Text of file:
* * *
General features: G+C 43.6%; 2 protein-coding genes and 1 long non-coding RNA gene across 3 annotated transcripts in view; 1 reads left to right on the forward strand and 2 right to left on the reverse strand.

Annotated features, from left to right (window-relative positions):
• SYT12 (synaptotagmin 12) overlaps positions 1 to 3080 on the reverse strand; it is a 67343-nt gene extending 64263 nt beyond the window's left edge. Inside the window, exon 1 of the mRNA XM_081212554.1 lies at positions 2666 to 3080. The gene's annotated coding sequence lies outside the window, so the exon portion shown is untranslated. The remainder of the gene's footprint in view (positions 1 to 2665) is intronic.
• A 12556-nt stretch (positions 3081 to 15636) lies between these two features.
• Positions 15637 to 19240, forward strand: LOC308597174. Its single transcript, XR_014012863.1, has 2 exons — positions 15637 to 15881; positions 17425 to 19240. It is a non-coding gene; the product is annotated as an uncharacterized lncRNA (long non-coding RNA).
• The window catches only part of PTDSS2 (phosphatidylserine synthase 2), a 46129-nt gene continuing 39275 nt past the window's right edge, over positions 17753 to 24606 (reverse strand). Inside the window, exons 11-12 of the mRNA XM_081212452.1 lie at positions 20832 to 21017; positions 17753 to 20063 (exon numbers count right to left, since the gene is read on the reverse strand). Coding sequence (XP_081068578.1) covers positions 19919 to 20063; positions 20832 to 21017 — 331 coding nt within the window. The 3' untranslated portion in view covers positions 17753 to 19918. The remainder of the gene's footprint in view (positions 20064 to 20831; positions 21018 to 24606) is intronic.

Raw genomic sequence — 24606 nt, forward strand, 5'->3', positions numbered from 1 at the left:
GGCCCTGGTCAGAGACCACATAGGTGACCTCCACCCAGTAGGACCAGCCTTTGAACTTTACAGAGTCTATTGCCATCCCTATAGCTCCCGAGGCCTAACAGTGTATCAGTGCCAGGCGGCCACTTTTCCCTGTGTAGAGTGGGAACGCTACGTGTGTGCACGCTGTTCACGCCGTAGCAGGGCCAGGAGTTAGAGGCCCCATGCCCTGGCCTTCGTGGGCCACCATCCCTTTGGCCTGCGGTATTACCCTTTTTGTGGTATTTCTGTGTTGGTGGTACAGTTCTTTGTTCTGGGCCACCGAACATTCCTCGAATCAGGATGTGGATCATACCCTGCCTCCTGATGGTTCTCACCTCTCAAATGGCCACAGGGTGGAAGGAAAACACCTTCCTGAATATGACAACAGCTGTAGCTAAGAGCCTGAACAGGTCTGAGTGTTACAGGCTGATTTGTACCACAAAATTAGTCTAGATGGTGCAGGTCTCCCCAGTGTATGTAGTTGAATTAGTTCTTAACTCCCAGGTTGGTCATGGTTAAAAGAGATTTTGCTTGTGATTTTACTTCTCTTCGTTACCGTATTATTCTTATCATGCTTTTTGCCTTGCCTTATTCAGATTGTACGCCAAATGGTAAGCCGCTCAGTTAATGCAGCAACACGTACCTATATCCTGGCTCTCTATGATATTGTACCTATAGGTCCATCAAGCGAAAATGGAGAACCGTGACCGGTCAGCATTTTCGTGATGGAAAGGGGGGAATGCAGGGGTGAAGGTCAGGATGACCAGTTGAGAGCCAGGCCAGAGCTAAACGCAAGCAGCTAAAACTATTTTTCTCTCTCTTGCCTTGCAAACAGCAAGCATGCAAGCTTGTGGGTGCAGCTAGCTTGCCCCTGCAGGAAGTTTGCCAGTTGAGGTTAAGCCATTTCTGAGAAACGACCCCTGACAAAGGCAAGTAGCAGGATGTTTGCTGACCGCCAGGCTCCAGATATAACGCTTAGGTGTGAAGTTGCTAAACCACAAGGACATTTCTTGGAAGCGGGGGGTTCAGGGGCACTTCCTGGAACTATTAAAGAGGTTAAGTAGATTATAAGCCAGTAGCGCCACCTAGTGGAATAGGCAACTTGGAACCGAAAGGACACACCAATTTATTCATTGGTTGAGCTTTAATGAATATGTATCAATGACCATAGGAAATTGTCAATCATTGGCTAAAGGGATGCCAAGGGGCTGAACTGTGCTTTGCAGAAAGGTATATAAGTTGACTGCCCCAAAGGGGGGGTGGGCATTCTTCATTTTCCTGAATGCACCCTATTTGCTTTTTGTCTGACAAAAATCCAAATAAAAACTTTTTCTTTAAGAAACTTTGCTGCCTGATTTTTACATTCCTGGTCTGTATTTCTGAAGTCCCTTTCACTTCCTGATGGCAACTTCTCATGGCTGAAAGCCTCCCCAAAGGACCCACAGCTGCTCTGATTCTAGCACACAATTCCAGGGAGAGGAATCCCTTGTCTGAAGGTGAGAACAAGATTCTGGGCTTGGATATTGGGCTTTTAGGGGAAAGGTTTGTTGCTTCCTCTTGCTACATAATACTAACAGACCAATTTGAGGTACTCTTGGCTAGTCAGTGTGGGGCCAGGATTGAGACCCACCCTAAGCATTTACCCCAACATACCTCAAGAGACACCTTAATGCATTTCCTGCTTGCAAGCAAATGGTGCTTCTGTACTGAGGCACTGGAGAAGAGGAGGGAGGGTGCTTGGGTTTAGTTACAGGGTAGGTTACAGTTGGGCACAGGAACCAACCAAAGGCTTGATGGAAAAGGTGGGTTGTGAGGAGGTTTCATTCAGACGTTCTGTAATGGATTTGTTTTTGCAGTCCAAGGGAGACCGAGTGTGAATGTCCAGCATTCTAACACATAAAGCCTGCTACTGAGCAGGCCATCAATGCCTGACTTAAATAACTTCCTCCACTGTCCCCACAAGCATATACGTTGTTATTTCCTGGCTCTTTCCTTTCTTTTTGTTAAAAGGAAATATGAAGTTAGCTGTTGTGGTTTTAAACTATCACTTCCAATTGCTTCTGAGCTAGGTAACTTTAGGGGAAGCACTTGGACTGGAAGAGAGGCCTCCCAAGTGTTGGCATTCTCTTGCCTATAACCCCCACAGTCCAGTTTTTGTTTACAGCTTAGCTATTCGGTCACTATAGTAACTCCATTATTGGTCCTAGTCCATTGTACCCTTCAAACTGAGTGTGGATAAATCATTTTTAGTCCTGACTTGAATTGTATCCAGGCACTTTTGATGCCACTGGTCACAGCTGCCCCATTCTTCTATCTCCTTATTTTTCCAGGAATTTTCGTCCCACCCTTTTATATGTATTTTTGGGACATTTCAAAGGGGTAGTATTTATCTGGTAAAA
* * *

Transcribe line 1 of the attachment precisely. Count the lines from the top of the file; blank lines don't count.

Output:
General features: G+C 43.6%; 2 protein-coding genes and 1 long non-coding RNA gene across 3 annotated transcripts in view; 1 reads left to right on the forward strand and 2 right to left on the reverse strand.